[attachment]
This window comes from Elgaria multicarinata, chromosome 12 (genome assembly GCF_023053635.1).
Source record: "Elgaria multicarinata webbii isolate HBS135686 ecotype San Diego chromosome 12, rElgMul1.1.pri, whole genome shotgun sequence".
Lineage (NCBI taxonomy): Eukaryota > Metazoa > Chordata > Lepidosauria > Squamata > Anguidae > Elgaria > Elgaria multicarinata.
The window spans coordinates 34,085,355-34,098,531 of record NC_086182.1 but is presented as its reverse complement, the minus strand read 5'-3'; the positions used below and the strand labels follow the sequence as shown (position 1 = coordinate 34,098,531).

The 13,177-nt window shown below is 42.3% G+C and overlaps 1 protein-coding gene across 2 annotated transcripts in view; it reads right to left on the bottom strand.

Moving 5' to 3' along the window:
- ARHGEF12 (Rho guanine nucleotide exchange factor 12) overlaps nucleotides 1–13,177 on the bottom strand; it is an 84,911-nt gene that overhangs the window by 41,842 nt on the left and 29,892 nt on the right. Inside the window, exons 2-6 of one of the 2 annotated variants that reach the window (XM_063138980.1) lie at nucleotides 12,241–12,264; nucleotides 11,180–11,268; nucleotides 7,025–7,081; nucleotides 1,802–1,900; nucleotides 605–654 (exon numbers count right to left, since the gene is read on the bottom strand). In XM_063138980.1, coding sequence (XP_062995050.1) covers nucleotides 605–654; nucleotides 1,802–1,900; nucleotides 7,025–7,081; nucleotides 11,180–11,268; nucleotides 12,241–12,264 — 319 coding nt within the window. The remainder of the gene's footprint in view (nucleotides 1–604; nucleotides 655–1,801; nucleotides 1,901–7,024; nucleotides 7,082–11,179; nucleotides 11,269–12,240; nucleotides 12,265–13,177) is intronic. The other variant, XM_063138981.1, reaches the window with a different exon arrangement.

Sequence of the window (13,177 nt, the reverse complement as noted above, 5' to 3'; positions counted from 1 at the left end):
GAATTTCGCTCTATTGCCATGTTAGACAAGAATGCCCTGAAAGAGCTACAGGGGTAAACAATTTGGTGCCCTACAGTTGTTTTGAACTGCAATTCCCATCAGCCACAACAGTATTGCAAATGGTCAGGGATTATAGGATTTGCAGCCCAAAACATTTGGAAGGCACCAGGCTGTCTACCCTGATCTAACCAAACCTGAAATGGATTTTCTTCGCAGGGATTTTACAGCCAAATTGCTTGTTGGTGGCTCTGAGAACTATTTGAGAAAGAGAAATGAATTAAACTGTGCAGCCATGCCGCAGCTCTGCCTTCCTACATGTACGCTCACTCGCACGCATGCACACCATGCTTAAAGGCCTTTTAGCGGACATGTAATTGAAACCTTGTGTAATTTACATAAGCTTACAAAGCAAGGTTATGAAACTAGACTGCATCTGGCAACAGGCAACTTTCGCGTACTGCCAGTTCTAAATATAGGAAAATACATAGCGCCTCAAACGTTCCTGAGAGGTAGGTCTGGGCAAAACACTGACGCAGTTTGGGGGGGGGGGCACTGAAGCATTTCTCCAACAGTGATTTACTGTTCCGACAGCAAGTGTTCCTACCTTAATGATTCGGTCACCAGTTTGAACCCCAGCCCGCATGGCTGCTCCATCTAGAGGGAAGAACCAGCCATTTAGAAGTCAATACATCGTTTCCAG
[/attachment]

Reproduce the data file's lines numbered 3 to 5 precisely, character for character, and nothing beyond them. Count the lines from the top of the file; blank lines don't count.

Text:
Lineage (NCBI taxonomy): Eukaryota > Metazoa > Chordata > Lepidosauria > Squamata > Anguidae > Elgaria > Elgaria multicarinata.
The window spans coordinates 34,085,355-34,098,531 of record NC_086182.1 but is presented as its reverse complement, the minus strand read 5'-3'; the positions used below and the strand labels follow the sequence as shown (position 1 = coordinate 34,098,531).

The 13,177-nt window shown below is 42.3% G+C and overlaps 1 protein-coding gene across 2 annotated transcripts in view; it reads right to left on the bottom strand.